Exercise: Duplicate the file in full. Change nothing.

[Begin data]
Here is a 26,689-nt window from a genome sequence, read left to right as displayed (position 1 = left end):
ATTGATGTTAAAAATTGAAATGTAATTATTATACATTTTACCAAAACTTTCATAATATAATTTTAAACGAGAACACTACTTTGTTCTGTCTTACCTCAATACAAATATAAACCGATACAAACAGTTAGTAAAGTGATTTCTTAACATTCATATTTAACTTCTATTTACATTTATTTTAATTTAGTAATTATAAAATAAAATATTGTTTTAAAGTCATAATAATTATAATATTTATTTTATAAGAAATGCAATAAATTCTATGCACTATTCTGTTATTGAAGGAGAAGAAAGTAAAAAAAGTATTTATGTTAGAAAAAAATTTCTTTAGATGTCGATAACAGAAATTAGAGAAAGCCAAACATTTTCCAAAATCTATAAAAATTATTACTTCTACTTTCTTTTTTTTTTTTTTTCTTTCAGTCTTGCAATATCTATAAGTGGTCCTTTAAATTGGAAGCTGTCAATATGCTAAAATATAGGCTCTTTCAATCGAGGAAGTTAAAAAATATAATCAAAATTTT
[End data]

Here is a 26,689-nt window from a genome sequence, read left to right as displayed (position 1 = left end):
ATTGATGTTAAAAATTGAAATGTAATTATTATACATTTTACCAAAACTTTCATAATATAATTTTAAACGAGAACACTACTTTGTTCTGTCTTACCTCAATACAAATATAAACCGATACAAACAGTTAGTAAAGTGATTTCTTAACATTCATATTTAACTTCTATTTACATTTATTTTAATTTAGTAATTATAAAATAAAATATTGTTTTAAAGTCATAATAATTATAATATTTATTTTATAAGAAATGCAATAAATTCTATGCACTATTCTGTTATTGAAGGAGAAGAAAGTAAAAAAAGTATTTATGTTAGAAAAAAATTTCTTTAGATGTCGATAACAGAAATTAGAGAAAGCCAAACATTTTCCAAAATCTATAAAAATTATTACTTCTACTTTCTTTTTTTTTTTTTTTCTTTCAGTCTTGCAATATCTATAAGTGGTCCTTTAAATTGGAAGCTGTCAATATGCTAAAATATAGGCTCTTTCAATCGAGGAAGTTAAAAAATATAATCAAAATTTT